The Scottish Football Association has announced charges against the eight Aberdeen players and Celtic left-back Boli Bolingoli who breached coronavirus quarantine guidelines.
The nine players will face two charges: one of failing to comply with regulations and another of bringing the game into disrepute, with hearings having been set for August 28.
The Scottish Professional Football League has also opened disciplinary proceedings against both clubs for alleged breaches of its Covid-19 requirements and testing regulations.
The Scottish football authorities had promised 24 hours earlier to strengthen existing rules to include the provision of sanctions for players who do not adhere to coronavirus-related rules or guidelines. Both the SFA charges are alleged breaches of existing rules while the SPFL has provided few details.
Aberdeen earlier announced they had fined the eight players who breached coronavirus protocols by going on a night out: Jonny Hayes, Scott McKenna, Sam Cosgrove, Craig Bryson, Bruce Anderson, Dylan McGeouch, Matty Kennedy and Michael Devlin.
Two of the players tested positive for Covid-19 and a further six were instructed to self-isolate for 14 days, leading to the postponement of three matches.
Celtic have had two games postponed after Bolingoli travelled to Spain for 24 hours and failed to quarantine himself on his return or tell his club. He played against Kilmarnock five days later. Two Celtic games have been postponed as a result, including Saturday’s scheduled visit of Aberdeen.
Bolingoli was fined by the police and is the subject of disciplinary action from the club and has been linked with a loan move to French side Amiens having seemingly burned his bridges at Celtic.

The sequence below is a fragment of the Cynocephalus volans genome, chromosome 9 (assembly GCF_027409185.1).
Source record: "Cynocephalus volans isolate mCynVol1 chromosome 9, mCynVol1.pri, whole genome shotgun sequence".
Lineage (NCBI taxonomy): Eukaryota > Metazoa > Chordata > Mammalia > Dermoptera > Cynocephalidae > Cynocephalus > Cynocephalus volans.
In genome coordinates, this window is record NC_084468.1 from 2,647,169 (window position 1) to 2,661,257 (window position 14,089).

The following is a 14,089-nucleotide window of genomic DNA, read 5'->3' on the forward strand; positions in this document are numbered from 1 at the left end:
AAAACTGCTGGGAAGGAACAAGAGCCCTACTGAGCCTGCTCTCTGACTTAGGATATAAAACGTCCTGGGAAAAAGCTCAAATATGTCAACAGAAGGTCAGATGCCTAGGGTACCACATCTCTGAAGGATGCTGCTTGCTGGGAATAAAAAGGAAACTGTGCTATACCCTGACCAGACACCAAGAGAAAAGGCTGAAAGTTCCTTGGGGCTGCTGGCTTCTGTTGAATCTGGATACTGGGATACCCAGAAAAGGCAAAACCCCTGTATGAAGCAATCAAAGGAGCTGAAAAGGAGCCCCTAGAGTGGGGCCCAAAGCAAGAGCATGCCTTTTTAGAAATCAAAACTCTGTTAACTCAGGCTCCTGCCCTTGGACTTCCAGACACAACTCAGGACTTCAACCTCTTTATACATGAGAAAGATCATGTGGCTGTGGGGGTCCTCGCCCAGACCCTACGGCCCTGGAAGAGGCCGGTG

But Aberdeen are looking to move on from the furore that surrounded their players’ decision to go out for a meal and then move on to a bar.
Aberdeen chairman Dave Cormack said in a statement: ‘As a result of our investigation, these players have been severely reprimanded and fined heavily. Contractually, the specifics must remain confidential between the club and each player but, rest assured, the financial fines are in line with the severity of the consequences of their actions.
‘The club has chosen to donate these fines to NHS Grampian.
‘We fully appreciate the outpouring of dismay and anger by those who have been impacted by this virus, by those who have worked selflessly to protect us and by our fans, who have, despite health and financial worries, supported the club with their hard-earned cash during this period.
‘Their actions were indefensible but the investigation has been completed, they have apologised, they have been punished by the club, and are suffering the humiliation that goes with making a mistake in the public eye.
‘The club, like every employer, has a duty of care to its staff and we must also consider the wellbeing of these players, who continue to face an ongoing barrage of criticism and personal abuse from many quarters. They’ve been taught the harshest of lessons and have the chance to redeem themselves and help demonstrate that the club is better and bigger than this regrettable episode.
‘I can only hope that Dons fans and the Aberdeen community will remember the tremendously positive work the club and Trust, including staff, volunteers and the players, have delivered during this pandemic, and help us all heal from this.’
Meanwhile, Hull have continued to train at Hearts’ training ground after the Edinburgh club were ordered to halt their pre-season preparations on Thursday, 10 days into their programme.
Hearts were ‘incensed’ after Scottish football’s Joint Response Group (JRG) announced lower-league teams could not train until August 24 at the earliest.
The decision came as the SFA and SPFL attempted to assuage the Scottish Government following the high-profile breaches of coronavirus protocols.
However, Hull are free to carry on training at Oriam, near Edinburgh, under agreement from Scotland’s national performance centre as they do not fall under the JRG’s authority.